In Living Rivers Council v. State Water Resources Control Board (2017) 15 Cal.App.5th 991, the First District Court of Appeal upheld the State Water Resources Control Board’s (“Board”) approval of a policy to maintain instream flows of Northern California coastal streams (“Policy”) for the purposes of water rights administration under Water Code section 1259.4. While the case has since been depublished, its analysis provides guidance on determining when a potential mitigation measure may be deemed infeasible, and discusses the level of impact disclosure required to produce CEQA-sufficient environmental review documents.
In May 2010, the Board adopted the Policy with a Substitute Environmental Document (“SED”), in accordance with CEQA’s provisions for certified regulatory programs under Public Resources Code section 21080.5. The Policy includes measures to protect native fish populations, including steelhead trout, coho salmon, and chinook salmon. It also establishes five principles related to the timing and rate of allowable surface water diversions and the construction of new on-stream dams. Although the Board also prepared Subterranean Stream Delineations (“Delineations”) to identify locations in the Policy area where the Board would have permitting authority over groundwater pumping, the Board neither disclosed the locations, nor incorporated the Delineations, into the Policy. A report prepared by the Board’s consultant as part of the SED noted that the Policy’s restrictions on surface water diversions could result in depletion of groundwater as some of the surface water users would begin to divert water from other sources, including groundwater.
The plaintiff sued the Board, alleging CEQA violations. The trial court found the SED deficient and ordered the Board to, among other things, evaluate the Delineations as a potentially feasible mitigation measure for the anticipated increased use of groundwater. In response, the Board conducted additional CEQA review and certified a revised SED (“RSED”) in October 2013. The RSED evaluated the Delineations as a mitigation measure, but concluded they would not be feasible for several reasons, including: (1) the likelihood of affected persons switching to groundwater pumping was uncertain; (2) the potential shift from surface water diversions to groundwater pumping that might be caused by the Policy was unlikely to cause a significant reduction in surface water flows; (3) adoption of the Delineations would not assist the Board in regulating pumping outside the mapped areas; (4) the Delineations were based on the information available at the time they were prepared and field inspections had not been conducted; (5) the Board could consider the Delineations on a case-by-case basis even if they were not adopted as part of the Policy; and (6) the Board could regulate unacceptable impacts associated with groundwater pumping based on its authority to prohibit the unreasonable use of water. In March 2014, the plaintiff again sued the Board based on the RSED’s analysis of the anticipated increased use of groundwater pumping. The trial court held for the Board.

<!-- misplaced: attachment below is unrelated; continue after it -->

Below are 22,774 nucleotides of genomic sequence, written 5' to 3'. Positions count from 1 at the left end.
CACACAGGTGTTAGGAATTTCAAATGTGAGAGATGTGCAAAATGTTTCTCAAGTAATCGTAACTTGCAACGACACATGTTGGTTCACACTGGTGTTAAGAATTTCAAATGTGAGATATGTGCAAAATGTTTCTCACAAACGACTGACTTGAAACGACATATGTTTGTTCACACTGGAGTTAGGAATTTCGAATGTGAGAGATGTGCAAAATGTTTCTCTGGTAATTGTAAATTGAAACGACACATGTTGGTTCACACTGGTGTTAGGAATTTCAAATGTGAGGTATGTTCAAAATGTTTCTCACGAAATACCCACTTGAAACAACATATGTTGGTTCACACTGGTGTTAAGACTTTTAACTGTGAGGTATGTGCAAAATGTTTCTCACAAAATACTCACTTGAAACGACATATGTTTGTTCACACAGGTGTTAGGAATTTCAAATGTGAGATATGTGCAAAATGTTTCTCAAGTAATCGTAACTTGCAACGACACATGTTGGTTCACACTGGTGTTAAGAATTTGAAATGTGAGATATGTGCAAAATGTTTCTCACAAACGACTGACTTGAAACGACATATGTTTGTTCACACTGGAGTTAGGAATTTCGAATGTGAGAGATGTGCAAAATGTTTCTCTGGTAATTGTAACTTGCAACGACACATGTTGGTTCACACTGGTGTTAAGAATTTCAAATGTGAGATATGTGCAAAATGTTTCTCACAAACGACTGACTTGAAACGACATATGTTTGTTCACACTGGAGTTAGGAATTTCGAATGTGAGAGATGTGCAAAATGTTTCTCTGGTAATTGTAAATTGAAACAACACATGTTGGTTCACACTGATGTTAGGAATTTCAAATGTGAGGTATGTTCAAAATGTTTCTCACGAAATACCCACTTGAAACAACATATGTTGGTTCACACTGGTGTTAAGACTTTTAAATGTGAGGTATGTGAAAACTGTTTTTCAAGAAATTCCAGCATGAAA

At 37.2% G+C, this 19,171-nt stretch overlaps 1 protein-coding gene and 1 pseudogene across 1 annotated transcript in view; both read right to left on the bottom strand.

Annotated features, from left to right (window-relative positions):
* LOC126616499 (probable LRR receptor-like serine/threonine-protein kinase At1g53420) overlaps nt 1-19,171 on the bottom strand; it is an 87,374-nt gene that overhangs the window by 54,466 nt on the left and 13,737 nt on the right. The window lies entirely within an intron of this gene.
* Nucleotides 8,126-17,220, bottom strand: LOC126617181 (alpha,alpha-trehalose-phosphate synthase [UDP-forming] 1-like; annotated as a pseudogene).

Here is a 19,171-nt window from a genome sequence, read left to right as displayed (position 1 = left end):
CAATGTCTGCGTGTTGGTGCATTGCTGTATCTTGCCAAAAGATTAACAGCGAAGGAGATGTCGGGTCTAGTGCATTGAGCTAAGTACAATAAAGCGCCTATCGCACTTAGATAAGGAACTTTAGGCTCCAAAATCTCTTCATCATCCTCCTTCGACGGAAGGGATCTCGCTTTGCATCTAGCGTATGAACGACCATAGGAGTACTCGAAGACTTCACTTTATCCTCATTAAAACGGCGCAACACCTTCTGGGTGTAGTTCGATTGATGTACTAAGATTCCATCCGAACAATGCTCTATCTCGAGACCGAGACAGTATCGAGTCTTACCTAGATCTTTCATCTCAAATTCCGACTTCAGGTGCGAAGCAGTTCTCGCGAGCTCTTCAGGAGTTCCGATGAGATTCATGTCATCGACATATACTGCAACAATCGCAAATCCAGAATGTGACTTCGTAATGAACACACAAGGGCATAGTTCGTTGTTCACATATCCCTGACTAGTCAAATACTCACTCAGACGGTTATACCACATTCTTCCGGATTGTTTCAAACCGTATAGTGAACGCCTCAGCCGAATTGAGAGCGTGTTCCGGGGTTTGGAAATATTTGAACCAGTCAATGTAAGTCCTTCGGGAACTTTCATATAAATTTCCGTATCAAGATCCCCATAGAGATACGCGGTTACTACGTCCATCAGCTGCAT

On appeal, the Court first rejected the plaintiff’s argument that the RSED was misleading because it “equivocated” by asserting that the Policy’s impacts were uncertain or unlikely, while it simultaneously found these impacts would be significant. The Court concluded the RSED fulfilled its information purpose because it clarified the basis for its conclusions and was internally consistent.
Next, the Court upheld the Board’s conclusion that use of the Delineations as a mitigation measure was infeasible. First, the Court rejected the plaintiff’s contention that the Board relied on two legally irrelevant factors in making the conclusion, including: (1) the likelihood that surface water users would switch to groundwater pumping as a result of the Policy; and (2) the severity of the depletion of surface water flows resulting from groundwater pumping. The Court found it permissible for the Board to consider these factors because the likelihood and severity of the effect were relevant in making the determination. Second, the Court rejected the plaintiff’s argument that the Board was prohibited from considering the effectiveness of a mitigation measure in determining the measure’s feasibility. The Court explained that no case law precluded the Board from doing so.
When considering if CEQA-mandated environmental documents are misleading, courts look to whether the documents fulfill their information purpose through clarification of the reasoning behind their conclusions and the document’s degree of internal consistency. Additionally, when considering the inclusion of regulatory concepts as potential mitigation measures, if those mitigation measures are infeasible, they may be properly excluded from environmental review documents if project proponents provided adequate reasoning (supported by substantial evidence) rationalizing the abandonment of the potential measure.